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You can listen to a March 10, 2008 interview with preservationist Josh Geidel, owner Eli Mizrachi, and State Historic Preservation Officer Ron James at KNPR.org.
The small concrete block wall to the right of the entrance has been demolished, and there is a Bobcat parked between the fence and the front doors.
Here is a current photo of the Pioneer Theatre.
According to the ChiTown Daily News, the owner of the strip mall plans on renovating and reopening the theater himself. Perhaps this should be listed as “Closed/Renovating/Restoring”?
Work continues! The entire building is now two stories, including over the former storefronts, and it’s four stories over the stage. It appears that interior work is going on now, as there was a truck making deliveries to a loading dock at the rear of the building. If things continue at this pace, a 2009 opening is likely.
There is a 1947 aerial photo of downtown Pawtucket that includes the Leroy on the wall inside the Pawtucket Public Library.
The Palace is visible in the background of this 1979 photo (indicating that the building was not torn down in 1978).
The marquee of the Valencia can be seen in this photo and this photo, circa 1970.
The Gateway was B&K’s flagship?? Wrong end of Lawrence Avenue…
The RKO Keith’s can be seen in the background of this 1950s photo, featured in this year’s Syracuse Post-Standard’s “Memories of Christmas Past” feature.
There was a public hearing on October 28. See page 4 of View link.
If you want to get down to semantics, the photographer “shares” the photo with the Flickr community, not us. Lost Memory “shares” the link to that photo with us. There is nothing inappropriate with thanking him for sharing a link here.
Borders is in a new building, not the theater building.
The Savoy is still standing. Today it functions at Mount Zion Missionary Baptist Church, and it was formerly Holy Raiders Revivals Church. The address is 4344 West Madison. A brick faÃ§ade added in the 1980s conceals the original. The 2005 book How The Other Half Worships by Camilo JosÃ© Vergara features photographs of this building from 1981, 1989, and 2003.
How is loading at the Riviera and Aragon? I’m sure those venues have hosted concert tours with elaborate sets, and both face similar loading constraints to the Uptown.
The Pioneer Theater opened in February 2000. The first film shown was the documentary The Blank Generation.
Tour the Portage Theater on YouTube: http://www.youtube.com/watch?v=IsYJ8vBH4pw
The Castle is featured in the Providence Preservation Society’s Most Engangered Properties photo exhibit at Butterfield, 232 Westminster Street. According to the exhibit, the building was purchased by the RISPCA, who in turn plans on leasing it to Rhode Island College to use for drug treatment programs. The marquee was removed per orders of the buildings department. There was talk of donating the building to AS220 about nine months ago, which apparently fell through.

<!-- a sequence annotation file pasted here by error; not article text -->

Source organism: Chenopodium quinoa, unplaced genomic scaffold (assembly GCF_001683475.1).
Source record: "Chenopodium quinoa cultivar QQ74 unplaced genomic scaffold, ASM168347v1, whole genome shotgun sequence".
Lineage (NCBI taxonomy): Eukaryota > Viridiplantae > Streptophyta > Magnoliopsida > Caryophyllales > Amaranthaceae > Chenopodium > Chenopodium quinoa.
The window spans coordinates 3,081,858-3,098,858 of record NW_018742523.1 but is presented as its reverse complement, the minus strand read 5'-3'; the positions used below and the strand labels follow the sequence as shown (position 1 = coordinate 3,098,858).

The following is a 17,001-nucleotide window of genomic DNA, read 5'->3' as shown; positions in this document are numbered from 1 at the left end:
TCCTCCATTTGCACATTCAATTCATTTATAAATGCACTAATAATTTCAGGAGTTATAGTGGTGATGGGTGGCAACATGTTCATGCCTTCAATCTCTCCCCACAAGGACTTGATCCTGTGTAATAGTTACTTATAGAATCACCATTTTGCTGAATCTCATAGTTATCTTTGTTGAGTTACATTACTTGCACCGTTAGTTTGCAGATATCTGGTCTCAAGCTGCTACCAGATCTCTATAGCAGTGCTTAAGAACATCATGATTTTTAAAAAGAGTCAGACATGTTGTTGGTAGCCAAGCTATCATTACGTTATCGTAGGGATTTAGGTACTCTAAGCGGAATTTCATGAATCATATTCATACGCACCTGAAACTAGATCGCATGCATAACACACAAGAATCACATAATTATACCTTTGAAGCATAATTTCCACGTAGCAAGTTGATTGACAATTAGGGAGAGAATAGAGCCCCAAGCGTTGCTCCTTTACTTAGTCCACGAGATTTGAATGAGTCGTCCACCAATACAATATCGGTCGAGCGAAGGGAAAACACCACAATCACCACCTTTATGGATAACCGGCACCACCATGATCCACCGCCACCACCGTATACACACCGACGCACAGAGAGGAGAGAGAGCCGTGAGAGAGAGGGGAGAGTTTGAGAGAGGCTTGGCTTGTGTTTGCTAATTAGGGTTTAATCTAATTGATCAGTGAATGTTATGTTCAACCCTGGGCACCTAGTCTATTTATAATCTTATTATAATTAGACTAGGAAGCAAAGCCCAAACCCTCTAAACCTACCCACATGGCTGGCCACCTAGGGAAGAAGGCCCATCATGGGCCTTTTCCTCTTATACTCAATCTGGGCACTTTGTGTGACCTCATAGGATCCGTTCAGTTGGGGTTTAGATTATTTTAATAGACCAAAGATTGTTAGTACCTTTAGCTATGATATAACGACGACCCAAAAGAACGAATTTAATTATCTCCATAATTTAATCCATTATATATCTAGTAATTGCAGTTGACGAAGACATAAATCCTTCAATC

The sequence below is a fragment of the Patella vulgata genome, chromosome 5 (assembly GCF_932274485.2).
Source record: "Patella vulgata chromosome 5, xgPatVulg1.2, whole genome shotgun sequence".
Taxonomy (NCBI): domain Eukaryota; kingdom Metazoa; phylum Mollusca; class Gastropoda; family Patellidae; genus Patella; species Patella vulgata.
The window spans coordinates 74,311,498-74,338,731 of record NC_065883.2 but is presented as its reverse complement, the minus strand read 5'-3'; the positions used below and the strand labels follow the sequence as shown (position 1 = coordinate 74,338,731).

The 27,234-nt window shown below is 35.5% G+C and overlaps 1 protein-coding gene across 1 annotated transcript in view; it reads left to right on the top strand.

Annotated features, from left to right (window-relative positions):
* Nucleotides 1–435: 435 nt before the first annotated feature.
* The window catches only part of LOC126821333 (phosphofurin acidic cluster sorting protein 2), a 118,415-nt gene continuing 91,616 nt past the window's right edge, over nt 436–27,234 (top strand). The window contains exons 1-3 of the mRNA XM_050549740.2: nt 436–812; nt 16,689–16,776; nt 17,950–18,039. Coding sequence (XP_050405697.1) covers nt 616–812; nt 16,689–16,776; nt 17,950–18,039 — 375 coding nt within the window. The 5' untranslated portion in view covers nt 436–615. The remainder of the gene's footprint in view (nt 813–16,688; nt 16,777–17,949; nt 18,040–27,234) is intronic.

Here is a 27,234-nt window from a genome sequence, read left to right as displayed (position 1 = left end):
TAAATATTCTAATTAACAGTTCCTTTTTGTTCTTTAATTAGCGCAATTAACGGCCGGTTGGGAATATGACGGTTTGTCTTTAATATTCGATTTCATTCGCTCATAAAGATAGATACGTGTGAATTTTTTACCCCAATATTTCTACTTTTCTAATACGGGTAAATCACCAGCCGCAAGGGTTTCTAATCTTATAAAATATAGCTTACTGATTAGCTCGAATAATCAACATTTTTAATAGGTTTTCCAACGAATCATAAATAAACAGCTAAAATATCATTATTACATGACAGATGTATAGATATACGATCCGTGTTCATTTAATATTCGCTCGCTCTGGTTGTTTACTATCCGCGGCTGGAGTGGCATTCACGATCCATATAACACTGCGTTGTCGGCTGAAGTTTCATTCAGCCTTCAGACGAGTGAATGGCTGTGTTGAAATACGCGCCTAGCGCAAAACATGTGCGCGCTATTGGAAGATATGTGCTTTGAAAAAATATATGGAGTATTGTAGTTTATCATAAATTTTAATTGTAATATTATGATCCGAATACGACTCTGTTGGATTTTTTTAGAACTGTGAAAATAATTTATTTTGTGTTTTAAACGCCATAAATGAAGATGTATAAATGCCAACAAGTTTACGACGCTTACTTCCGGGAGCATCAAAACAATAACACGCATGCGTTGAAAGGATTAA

LuisV – the Portage in Chicago is in a mostly residential/low-end retail neighborhood eight miles from downtown, has very little parking, is more than a mile away from the nearest train station, and is a resounding success. It didn’t take millions to get it into operating condition, either – including de-twinning, replacing light fixtures, electrical work, remodeling the lobby, removing and rebuilding the stage, adding dressing rooms, repairing the marquee, etc. If there’s community support and a person interested in making it happen, I think the Keith’s could continue as a theater.
The Harper Theater is on Landmarks Illinois' 2008-2009 watch list of endangered properties.
Related story and photo in the Chicago Tribune
Dimeo Construction built a model of the Rustic out of cans for CANstruction 2008. It’s on display at the Providence Place Mall through September 27. The exhibit is in the concourse that connects the mall with the skybridge to the Westin hotel.
Tiles now cover the area where the marquee was, which was bare brick last month. Something is definitely going on.
Chicago Sun-Times, 8/21/08: 50 people who make Chicago a Better Place
The marquee is gone! The front of the building is still plastered with No Trespassing signs, as well as McKenna for Senate signs. There is a building permit posted in the window of the restaurant on the corner, but it’s too high up to read. The lobby of the theater looks just like it did when open.
And the screen is bigger, the audience is better behaved, and the sound is probably better, too.